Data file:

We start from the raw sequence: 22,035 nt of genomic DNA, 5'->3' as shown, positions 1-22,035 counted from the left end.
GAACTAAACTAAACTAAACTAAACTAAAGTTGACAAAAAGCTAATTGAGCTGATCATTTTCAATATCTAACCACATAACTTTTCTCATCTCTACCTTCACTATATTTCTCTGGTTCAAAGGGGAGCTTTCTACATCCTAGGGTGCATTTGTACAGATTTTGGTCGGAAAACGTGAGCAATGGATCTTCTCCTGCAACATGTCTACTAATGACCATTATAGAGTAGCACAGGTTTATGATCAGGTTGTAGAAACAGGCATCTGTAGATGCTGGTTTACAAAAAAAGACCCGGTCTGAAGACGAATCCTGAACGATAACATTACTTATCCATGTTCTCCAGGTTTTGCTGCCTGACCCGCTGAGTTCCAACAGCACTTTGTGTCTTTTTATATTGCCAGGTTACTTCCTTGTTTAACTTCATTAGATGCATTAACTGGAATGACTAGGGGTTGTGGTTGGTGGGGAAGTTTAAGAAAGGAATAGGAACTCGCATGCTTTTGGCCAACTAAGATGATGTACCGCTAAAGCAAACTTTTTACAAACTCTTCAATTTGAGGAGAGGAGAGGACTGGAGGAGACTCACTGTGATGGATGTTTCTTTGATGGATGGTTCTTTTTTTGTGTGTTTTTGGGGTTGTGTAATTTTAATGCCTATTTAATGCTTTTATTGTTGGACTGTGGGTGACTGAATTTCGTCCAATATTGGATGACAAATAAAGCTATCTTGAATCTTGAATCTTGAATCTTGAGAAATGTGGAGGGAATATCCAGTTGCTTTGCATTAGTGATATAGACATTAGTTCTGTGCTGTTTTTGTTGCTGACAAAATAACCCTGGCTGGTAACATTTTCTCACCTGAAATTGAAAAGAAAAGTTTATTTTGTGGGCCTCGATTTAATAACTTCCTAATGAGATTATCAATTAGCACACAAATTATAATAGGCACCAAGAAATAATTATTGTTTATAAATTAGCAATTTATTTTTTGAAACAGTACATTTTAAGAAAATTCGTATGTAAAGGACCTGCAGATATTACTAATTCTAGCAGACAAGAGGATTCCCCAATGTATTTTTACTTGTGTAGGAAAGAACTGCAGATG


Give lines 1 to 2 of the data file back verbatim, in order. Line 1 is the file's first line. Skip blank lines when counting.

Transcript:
We start from the raw sequence: 22,035 nt of genomic DNA, 5'->3' as shown, positions 1-22,035 counted from the left end.
GAACTAAACTAAACTAAACTAAACTAAAGTTGACAAAAAGCTAATTGAGCTGATCATTTTCAATATCTAACCACATAACTTTTCTCATCTCTACCTTCACTATATTTCTCTGGTTCAAAGGGGAGCTTTCTACATCCTAGGGTGCATTTGTACAGATTTTGGTCGGAAAACGTGAGCAATGGATCTTCTCCTGCAACATGTCTACTAATGACCATTATAGAGTAGCACAGGTTTATGATCAGGTTGTAGAAACAGGCATCTGTAGATGCTGGTTTACAAAAAAAGACCCGGTCTGAAGACGAATCCTGAACGATAACATTACTTATCCATGTTCTCCAGGTTTTGCTGCCTGACCCGCTGAGTTCCAACAGCACTTTGTGTCTTTTTATATTGCCAGGTTACTTCCTTGTTTAACTTCATTAGATGCATTAACTGGAATGACTAGGGGTTGTGGTTGGTGGGGAAGTTTAAGAAAGGAATAGGAACTCGCATGCTTTTGGCCAACTAAGATGATGTACCGCTAAAGCAAACTTTTTACAAACTCTTCAATTTGAGGAGAGGAGAGGACTGGAGGAGACTCACTGTGATGGATGTTTCTTTGATGGATGGTTCTTTTTTTGTGTGTTTTTGGGGTTGTGTAATTTTAATGCCTATTTAATGCTTTTATTGTTGGACTGTGGGTGACTGAATTTCGTCCAATATTGGATGACAAATAAAGCTATCTTGAATCTTGAATCTTGAATCTTGAGAAATGTGGAGGGAATATCCAGTTGCTTTGCATTAGTGATATAGACATTAGTTCTGTGCTGTTTTTGTTGCTGACAAAATAACCCTGGCTGGTAACATTTTCTCACCTGAAATTGAAAAGAAAAGTTTATTTTGTGGGCCTCGATTTAATAACTTCCTAATGAGATTATCAATTAGCACACAAATTATAATAGGCACCAAGAAATAATTATTGTTTATAAATTAGCAATTTATTTTTTGAAACAGTACATTTTAAGAAAATTCGTATGTAAAGGACCTGCAGATATTACTAATTCTAGCAGACAAGAGGATTCCCCAATGTATTTTTACTTGTGTAGGAAAGAACTGCAGATG